Univision, Telemundo Bash HHS Facility for Undocumented 'Kids'

Top Hispanic television networks Univision and Telemundo omitted key facts in their recent reporting about temporary holding facilities for undocumented youth in Tornillo, Texas, beginning with the fact that all the so-called 'children' in the facility are actually teenagers.

At Univision, in a report plagued with inaccuracies, senior news anchor Jorge Ramos began as usual appealing to viewers’ emotions by saying that “immigrant children who arrived unaccompanied to the United States, are being sent to a tent camp…There they have no school, nor medical or legal assistance.”

Along the same lines, Telemundo anchor José Díaz-Balart emphasized to viewers that the children “locked up” in Tornillo were allegedly living in “an emotional hell.” All this while background video shows the teenagers (definitely not children) playing games and moving about the open areas of the facility.

 

 

 

JORGE RAMOS, SENIOR ANCHOR, NOTICIERO UNIVISIÓN: Now we go to the immigrant children who arrived unaccompanied to the United States, and who are being sent to a tent camp in the Texas desert, in the town of Tornillo. Since there is no place in other shelters, they are sending these children alone.

----

JOSÉ DÍAZ-BALART, ANCHOR, NOTICIAS TELEMUNDO: Children in the camp for migrant children in Tornillo, Texas, are under constant surveillance 24 hours. Some people who have seen them locked up, say that children live an emotional hell. Cristina Londoño has the details.

CRISTINA LONDOÑO, CORRESPONDENT, NOTICIAS TELEMUNDO: The city of tents has expanded by leaps and images of the children locked-in recur constantly in the minds of the residents of Tornillo.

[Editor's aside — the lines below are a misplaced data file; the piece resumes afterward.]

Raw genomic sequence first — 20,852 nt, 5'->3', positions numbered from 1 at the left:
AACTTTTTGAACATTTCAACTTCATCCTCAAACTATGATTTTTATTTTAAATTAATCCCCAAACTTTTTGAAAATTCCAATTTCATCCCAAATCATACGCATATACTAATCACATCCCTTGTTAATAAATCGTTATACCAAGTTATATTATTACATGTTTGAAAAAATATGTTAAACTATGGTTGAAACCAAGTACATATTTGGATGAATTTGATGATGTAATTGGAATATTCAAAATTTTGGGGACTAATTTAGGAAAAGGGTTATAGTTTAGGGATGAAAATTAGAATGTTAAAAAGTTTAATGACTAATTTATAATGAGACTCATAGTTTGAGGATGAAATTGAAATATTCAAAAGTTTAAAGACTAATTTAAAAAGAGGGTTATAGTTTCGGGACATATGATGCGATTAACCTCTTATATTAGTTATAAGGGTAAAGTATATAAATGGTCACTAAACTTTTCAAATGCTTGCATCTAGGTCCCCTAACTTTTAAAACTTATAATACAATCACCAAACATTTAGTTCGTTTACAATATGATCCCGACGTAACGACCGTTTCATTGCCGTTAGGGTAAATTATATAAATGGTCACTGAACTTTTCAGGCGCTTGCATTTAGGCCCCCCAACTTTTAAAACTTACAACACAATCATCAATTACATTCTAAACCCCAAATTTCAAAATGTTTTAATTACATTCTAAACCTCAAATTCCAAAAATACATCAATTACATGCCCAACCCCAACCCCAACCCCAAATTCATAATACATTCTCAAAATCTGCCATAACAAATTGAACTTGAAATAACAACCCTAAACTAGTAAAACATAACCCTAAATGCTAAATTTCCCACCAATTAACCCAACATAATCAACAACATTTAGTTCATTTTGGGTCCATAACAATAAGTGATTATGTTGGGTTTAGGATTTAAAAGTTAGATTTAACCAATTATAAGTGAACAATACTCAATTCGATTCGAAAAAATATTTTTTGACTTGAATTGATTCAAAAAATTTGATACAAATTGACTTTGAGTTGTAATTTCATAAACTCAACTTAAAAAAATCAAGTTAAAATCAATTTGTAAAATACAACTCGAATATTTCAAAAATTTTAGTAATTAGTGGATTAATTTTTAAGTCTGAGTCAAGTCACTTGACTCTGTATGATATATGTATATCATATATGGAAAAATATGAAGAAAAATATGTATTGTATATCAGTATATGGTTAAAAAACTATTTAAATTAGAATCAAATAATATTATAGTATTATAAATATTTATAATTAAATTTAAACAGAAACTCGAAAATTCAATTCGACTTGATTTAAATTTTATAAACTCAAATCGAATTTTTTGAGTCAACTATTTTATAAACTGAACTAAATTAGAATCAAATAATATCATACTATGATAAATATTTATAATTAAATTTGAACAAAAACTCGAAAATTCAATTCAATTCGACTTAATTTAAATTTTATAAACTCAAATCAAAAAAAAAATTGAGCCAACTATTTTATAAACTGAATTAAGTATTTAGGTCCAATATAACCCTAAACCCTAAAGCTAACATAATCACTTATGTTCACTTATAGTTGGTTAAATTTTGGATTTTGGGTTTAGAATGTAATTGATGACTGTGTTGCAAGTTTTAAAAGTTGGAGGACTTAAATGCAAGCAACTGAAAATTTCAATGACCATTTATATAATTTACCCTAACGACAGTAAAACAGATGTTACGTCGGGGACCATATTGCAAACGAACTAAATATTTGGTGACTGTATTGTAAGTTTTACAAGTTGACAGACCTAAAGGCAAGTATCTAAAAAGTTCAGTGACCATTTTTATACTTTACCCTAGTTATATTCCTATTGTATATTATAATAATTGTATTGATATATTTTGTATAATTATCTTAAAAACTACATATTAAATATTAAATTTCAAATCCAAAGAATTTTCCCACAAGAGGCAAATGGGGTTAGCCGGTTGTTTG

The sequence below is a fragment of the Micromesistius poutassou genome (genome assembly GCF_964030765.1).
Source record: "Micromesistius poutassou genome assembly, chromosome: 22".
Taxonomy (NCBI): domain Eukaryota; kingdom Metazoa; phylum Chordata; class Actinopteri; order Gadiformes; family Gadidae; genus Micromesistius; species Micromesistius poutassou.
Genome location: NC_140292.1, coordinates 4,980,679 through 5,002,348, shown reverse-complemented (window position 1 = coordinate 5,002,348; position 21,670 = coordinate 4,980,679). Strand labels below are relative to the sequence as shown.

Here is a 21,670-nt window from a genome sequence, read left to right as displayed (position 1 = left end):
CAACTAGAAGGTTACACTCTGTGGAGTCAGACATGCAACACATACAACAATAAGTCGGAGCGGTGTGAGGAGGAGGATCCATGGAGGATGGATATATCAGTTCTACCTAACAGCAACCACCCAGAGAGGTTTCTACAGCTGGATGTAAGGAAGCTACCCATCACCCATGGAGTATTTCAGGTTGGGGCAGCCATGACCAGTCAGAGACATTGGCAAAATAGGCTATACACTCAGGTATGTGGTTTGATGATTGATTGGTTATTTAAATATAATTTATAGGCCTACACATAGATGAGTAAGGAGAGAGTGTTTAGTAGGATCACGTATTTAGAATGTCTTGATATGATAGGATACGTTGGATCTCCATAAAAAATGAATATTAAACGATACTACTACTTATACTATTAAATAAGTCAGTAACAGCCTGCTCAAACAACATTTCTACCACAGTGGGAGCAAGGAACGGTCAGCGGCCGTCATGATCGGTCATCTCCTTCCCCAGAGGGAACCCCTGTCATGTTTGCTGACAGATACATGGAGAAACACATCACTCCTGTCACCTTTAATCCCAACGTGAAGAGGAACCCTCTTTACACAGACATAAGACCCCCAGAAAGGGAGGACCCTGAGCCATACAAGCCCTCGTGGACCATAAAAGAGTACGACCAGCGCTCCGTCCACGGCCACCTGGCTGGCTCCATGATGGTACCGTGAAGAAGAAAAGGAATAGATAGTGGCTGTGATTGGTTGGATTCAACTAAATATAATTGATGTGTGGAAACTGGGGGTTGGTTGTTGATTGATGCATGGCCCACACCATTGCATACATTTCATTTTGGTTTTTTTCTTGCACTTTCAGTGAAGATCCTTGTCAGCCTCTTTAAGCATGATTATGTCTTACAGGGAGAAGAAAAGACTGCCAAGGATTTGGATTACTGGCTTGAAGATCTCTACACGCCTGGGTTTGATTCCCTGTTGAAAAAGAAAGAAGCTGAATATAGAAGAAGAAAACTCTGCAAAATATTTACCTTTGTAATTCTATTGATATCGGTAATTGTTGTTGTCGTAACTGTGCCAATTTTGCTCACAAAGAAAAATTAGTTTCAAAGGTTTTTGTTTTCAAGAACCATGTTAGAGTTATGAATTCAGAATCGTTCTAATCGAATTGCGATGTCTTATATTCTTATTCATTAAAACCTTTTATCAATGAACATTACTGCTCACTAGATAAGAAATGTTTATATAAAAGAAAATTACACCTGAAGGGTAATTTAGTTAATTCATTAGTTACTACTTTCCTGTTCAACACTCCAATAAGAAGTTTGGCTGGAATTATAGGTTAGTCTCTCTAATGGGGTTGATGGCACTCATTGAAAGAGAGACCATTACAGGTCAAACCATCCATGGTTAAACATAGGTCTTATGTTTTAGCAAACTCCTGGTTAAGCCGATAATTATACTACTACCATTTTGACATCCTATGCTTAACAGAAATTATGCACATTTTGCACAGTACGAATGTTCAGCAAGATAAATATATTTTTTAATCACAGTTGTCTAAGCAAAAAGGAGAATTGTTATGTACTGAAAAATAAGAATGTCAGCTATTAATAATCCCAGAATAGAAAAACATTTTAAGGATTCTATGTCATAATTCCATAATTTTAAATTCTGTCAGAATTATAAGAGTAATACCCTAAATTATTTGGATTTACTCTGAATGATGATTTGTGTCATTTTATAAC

Simple verification by Univision and Telemundo with the U.S. Department of Health and Human Services (HHS) would have confirmed that these ‘children’ are all ages 13-17 (no tender age children 12 and under are placed at Tornillo) and that most are close to being released to a suitable sponsor.

In addition, HHS confirmed separately to MRC Latino that the Tornillo site has air-conditioned structures and provides sleeping quarters, balanced meals, staff supervision, case management, medical and dental care, legal services, educational workbooks, access to athletic fields, and more.

HHS officials also explained that travel arrangements are based on logistics and planning with some unaccompanied minors (UAC) transferred via ground transport, which may take six hours or more, thus the minor may arrive late in the evening and only in rare circumstances do transport delays result in early morning arrivals.

Additionally, every minor who enters the facility receives a “Know Your Rights” presentation and a legal screening and is provided access to legal counsel. At Tornillo there are eight to ten legal staff on the premises eight hours a day, seven days a week.

Below is the transcript of the above-referenced segment, as aired during the October 3, 2018 edition of Noticiero Univisión.